Small living room decluttering checklist – items to clear out now to free up space
10 areas to declutter in a small living room to instantly create breathing space
Small living rooms can become drop zones of their own, attracting phone chargers, coats, abandoned socks, and all kinds of other day-to-day paraphernalia. And when we're trying to tidy this petite but multifunctional space and can't find anywhere to put things away, we enter a vicious cycle.
So, we have compiled a decluttering checklist to help you to create a more serene environment, reducing physical and mental clutter, specifically with small living spaces in mind.
Everything needs to earn its place in a small living room, and below are things we think you can get rid of without a moment's thought.
Small living room decluttering checklist
Take note of our decluttering tips and chip away in 15-minute bursts. A decluttered living area feels great, will be easier to clean, and provides renewed motivation to keep things organized.
There's also no better way to make our homes look better without spending anything than clearing out items that we no longer require. Pro organizer Aaron Traub's top tip is to identify the core functions of your small living room and ensure that every item within the space contributes to those purposes. If not, let it go.
1. Anything you no longer use
Let go of that vintage bamboo magazine rack or decorative tray that you bought and loved, but didn't end up using as much as you thought you would. When we purchase new home decor or living room organizers, some items are an instant success and we can't imagine ever being without them, while others just don't quite suit the space in the way we envisaged, and that's fine.
Devin Shaffer, an interior designer at Decorilla, says that a good place to start when decluttering is to get rid of anything that is a) no longer useful and b) no longer meaningful to you. Then you can focus on keeping only what you need and love.
'Decluttering can be overwhelming, so start with a small area or project and work your way up,' he suggests. 'Rather than holding onto things you no longer need, regularly donate or sell them to avoid clutter buildup. Use the one-in-one-out rule so for every new item you bring into your home, consider getting rid of something else to avoid accumulating clutter.'
San-Francisco based interior designer Devin Shaffer has a Bachelor of Arts in Interior Design and is a lead designer at Decorilla Interior Design.
2. Items you've kept 'just in case'
Interior designer Caroline Winkler says the biggest decluttering mistake we can make is holding onto things, just in case: '"But what if I need this used plastic disco ball as decor in the future?" It is okay to occasionally have to re-purchase some items.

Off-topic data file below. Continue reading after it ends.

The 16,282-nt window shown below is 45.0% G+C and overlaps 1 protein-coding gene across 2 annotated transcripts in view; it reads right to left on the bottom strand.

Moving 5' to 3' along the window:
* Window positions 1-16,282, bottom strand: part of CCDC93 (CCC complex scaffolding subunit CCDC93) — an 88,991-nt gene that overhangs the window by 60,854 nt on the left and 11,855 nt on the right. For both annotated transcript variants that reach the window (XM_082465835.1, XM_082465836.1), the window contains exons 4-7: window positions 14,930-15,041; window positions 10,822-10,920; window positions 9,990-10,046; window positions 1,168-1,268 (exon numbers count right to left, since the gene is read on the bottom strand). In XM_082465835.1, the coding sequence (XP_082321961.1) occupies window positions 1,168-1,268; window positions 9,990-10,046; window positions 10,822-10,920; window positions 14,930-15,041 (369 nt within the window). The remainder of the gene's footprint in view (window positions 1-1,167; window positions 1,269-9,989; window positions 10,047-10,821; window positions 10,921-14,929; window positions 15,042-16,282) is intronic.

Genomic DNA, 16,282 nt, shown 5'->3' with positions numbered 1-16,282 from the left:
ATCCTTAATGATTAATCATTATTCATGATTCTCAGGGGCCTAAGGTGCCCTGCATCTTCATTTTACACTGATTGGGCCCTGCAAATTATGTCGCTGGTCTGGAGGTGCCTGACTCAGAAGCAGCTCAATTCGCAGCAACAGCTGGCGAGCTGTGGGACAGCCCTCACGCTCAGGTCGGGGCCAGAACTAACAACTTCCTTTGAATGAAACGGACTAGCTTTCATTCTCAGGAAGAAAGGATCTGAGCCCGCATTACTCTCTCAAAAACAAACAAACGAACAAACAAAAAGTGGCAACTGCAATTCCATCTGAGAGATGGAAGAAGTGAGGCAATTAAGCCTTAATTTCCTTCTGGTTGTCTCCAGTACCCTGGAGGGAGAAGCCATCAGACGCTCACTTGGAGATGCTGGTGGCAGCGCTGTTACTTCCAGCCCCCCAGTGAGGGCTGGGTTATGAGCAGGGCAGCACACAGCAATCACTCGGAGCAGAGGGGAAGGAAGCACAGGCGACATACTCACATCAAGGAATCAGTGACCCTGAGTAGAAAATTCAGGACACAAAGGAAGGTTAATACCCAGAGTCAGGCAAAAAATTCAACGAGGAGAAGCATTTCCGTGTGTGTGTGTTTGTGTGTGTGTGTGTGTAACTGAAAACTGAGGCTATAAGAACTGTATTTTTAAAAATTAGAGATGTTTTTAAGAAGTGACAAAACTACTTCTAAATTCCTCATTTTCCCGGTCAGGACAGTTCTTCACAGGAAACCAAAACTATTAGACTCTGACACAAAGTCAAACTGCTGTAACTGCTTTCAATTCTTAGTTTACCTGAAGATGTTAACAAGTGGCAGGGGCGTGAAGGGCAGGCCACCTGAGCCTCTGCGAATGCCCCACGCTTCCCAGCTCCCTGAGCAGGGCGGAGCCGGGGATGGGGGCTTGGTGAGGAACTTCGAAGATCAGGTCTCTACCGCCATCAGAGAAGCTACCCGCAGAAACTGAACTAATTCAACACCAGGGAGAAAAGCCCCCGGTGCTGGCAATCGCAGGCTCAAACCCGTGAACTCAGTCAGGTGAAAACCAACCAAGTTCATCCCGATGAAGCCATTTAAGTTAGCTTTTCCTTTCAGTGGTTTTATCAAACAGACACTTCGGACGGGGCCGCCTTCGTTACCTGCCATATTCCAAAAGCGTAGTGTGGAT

'It’s up to you to balance the cost of possibly having to repurchase a plastic disco ball three years from now, versus the emotional cost of living with unnecessary clutter in your home for the next three years.'
These items we'll maybe use one day also add to the visual clutter and noise, which needs to be kept to a minimum in a small space.
Caroline Winkler is an interior designer, YouTuber and co-host of the Not For Everyone podcast. She shares home decorating advice through digital content creation, inspiring people to make the most of their interior spaces.
3. Furniture you don't love
Unless we move our furniture around regularly, we become blind to it. So take a fresh look at the space and think about whether there are any footstools, armchairs, or side tables that can be removed – or perhaps swapped out for multifunctional options, like this boucle storage ottoman, at Anthropologie. A stylish small living room storage option like this gives you somewhere to prop your feet and put away blankets.
Professional organizer Lauren Saltman from Living. Simplified. shared a helpful space-saving organizing tip for small living rooms: she points out that all we truly need in a small living room is a couch with a throw blanket and a few comfortable pillows, a side table and coffee table, a rug to bring it all together, and maybe a lamp or two.
For Professional Organizer Lauren Saltman of Living.Simplified., decluttering and organizing is how she lives her daily life, whether she is organizing her home, a friend’s office, or a client’s garage, her resourceful approach yields happy clients who learn to incorporate techniques for a happier and more simplified lifestyle.
4. Electronics and cables
'Assess your electronics and their associated cables, keeping only those that genuinely enhance the living room experience,' advises Aaron Traub from Nola Organizers. 'Implement smart storage ideas to conceal excess cords, chargers, and infrequently used devices, as hiding these objects can significantly reduce visual clutter.'